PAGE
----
Beijing, – The Chinese economy will continue to grow at a strong pace, despite the signs of slowdown, and will account for 27 percent of global production by 2030, according to the latest country report of the Organization for Economic Cooperation and Development ( OECD) presented today in Beijing.
In its 2019 report on China, the international economic body considers that “structural factors” are slowing Chinese growth, but stresses that, compared to international standards, it remains “robust.”
The OECD forecasts 6.2 percent growth this year and 6 percent by 2020, which would be the slowest progress in almost 30 years.
In 2018 the economy of the Asian giant – which currently contributes about a quarter of global growth – grew by 6.6 percent and the Chinese government expects it to do between 6 and 6.5 percent this year.
Even so, the Chinese Gross Domestic Product (GDP) will double in 2020 by 2010, and by 2030 China will contribute more to global growth than all the OECD countries as a whole, according to the report.
“China continues to be the biggest engine of world economic growth and its convergence with advanced economies continues despite the slowdown,” said OECD Deputy Secretary-General Ludger Schuknecht during the presentation of the study in Beijing.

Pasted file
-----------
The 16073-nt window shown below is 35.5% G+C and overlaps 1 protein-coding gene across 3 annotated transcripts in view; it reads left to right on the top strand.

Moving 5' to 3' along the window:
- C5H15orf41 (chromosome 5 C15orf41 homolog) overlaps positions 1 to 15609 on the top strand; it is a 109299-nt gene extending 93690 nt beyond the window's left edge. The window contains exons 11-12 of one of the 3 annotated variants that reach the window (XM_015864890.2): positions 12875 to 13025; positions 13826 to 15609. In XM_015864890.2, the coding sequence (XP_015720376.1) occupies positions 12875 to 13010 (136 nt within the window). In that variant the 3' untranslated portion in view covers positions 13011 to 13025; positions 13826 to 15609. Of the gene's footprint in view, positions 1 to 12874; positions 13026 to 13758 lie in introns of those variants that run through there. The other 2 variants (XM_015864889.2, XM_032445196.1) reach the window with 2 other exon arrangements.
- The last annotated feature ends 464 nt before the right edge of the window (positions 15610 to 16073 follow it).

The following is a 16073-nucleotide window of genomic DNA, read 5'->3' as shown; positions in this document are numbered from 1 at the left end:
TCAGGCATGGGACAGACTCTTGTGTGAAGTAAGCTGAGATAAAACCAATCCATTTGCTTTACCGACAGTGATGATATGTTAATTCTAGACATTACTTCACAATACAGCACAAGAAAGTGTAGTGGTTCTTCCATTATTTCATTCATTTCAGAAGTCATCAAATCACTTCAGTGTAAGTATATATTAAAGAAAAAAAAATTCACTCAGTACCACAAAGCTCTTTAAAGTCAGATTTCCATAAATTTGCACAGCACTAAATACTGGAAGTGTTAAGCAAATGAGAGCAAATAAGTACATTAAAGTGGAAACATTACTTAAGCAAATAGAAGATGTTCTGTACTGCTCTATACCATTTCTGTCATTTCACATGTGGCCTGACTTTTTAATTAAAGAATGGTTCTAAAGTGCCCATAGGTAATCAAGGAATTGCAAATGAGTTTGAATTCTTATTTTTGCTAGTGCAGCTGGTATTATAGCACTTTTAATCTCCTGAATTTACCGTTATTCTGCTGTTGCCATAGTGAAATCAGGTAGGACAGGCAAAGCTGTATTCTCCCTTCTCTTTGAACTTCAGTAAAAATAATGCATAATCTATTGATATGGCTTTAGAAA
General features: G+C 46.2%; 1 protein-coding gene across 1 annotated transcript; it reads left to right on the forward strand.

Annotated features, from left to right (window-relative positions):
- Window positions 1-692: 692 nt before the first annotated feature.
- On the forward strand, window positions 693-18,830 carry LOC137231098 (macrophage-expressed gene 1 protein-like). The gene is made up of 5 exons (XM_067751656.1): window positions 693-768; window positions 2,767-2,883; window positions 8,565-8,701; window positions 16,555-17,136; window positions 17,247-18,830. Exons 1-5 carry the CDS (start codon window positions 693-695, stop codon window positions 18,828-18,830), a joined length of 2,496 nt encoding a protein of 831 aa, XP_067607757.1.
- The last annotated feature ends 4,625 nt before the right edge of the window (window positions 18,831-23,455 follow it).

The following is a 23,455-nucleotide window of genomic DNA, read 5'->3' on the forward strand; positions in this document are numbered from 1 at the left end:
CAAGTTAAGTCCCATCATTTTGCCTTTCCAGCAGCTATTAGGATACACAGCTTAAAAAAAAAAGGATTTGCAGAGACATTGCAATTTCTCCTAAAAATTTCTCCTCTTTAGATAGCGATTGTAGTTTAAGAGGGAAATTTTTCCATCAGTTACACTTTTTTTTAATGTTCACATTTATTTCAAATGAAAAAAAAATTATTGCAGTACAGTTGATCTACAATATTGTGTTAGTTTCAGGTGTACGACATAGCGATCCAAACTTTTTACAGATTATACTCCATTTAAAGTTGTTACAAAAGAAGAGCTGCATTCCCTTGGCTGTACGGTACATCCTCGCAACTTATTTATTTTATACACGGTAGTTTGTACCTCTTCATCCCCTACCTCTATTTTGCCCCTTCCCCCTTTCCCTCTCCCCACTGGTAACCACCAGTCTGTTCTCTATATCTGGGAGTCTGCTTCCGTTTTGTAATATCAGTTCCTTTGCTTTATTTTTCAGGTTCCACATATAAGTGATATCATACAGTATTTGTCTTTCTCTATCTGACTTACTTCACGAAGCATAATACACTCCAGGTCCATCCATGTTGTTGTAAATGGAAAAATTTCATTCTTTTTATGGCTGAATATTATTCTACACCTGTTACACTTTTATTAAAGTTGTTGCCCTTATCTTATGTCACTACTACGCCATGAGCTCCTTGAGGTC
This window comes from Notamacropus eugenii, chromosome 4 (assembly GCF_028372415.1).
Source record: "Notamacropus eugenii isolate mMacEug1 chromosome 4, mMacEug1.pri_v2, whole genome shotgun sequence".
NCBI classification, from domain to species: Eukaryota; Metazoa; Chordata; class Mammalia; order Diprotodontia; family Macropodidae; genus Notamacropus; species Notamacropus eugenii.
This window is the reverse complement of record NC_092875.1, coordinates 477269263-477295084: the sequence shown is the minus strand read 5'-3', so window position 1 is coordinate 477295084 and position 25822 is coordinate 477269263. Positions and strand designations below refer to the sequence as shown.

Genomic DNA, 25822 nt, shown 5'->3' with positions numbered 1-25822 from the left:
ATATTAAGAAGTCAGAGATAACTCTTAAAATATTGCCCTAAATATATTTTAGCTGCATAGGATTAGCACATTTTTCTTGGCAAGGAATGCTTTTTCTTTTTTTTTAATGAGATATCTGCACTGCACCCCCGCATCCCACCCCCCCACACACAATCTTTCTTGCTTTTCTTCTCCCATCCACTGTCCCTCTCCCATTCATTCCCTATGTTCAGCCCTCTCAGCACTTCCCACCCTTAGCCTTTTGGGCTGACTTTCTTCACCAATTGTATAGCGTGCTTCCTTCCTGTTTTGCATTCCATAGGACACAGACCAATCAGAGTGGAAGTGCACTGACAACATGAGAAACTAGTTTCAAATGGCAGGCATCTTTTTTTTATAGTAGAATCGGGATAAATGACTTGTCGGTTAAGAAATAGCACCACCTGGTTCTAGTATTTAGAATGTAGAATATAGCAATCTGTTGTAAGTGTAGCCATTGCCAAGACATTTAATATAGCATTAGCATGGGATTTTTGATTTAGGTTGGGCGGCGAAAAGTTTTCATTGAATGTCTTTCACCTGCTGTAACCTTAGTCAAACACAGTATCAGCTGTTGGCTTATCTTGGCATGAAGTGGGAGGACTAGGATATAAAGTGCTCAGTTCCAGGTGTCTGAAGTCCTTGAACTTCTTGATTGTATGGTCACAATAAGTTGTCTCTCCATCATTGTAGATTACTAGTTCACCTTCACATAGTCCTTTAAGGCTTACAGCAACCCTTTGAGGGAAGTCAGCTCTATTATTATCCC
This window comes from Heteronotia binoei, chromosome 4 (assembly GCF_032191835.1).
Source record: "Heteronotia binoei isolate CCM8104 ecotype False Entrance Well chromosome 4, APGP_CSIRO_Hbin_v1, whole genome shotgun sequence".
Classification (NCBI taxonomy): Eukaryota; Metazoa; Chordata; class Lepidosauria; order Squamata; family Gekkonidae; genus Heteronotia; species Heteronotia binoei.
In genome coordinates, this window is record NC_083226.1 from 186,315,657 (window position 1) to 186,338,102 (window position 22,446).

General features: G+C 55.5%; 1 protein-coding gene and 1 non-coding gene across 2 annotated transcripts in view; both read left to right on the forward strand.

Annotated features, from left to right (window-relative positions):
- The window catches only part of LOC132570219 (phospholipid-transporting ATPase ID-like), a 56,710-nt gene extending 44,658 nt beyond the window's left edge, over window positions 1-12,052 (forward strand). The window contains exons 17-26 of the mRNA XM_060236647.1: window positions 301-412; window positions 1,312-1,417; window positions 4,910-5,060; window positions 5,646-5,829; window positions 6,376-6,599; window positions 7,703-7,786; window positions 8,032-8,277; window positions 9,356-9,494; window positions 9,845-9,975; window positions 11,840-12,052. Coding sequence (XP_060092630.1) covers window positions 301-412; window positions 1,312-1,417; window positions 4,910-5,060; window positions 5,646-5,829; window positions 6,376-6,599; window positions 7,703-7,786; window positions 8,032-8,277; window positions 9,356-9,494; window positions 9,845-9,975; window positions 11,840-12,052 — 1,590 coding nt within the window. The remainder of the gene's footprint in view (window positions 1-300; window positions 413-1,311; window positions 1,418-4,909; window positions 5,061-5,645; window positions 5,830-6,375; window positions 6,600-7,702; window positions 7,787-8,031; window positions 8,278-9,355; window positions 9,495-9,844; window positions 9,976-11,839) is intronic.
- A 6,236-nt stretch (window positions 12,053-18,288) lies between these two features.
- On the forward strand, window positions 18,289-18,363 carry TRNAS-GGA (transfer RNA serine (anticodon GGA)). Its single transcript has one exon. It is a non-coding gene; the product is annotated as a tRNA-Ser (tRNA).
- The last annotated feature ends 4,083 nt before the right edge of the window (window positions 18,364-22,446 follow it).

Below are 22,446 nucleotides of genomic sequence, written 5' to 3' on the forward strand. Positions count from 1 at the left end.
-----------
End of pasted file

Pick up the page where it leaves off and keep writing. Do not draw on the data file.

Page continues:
Among the factors that slow down economic expansion, the text highlights the aging of the population and the decline of people of working age.
The economy continues to rebalance and the factors that drive growth the most are services and consumption, which in turn benefits from low unemployment and wage growth.
However, the weakening of the global economy and trade tensions create “uncertainty” about exports, which particularly affects small and medium enterprises.
“A further escalation of import tariffs facing Chinese exporters will have a more severe impact on business activity, employment and profits,” the text warns.
The OECD notes that the Chinese government has faced the weakness of exports with stimulus measures such as tax cuts, ease of access to credit or infrastructure investments, but warns that these policies run the risk of increasing the bulky corporate debt , higher than in other large economies.
“China is still at a crossroads, facing significant internal and external challenges to maintain its strong long-term position, policy must pursue to ensure an economy that works better and provides stable and inclusive growth for all,” Schuknecht summed up. . (EFE).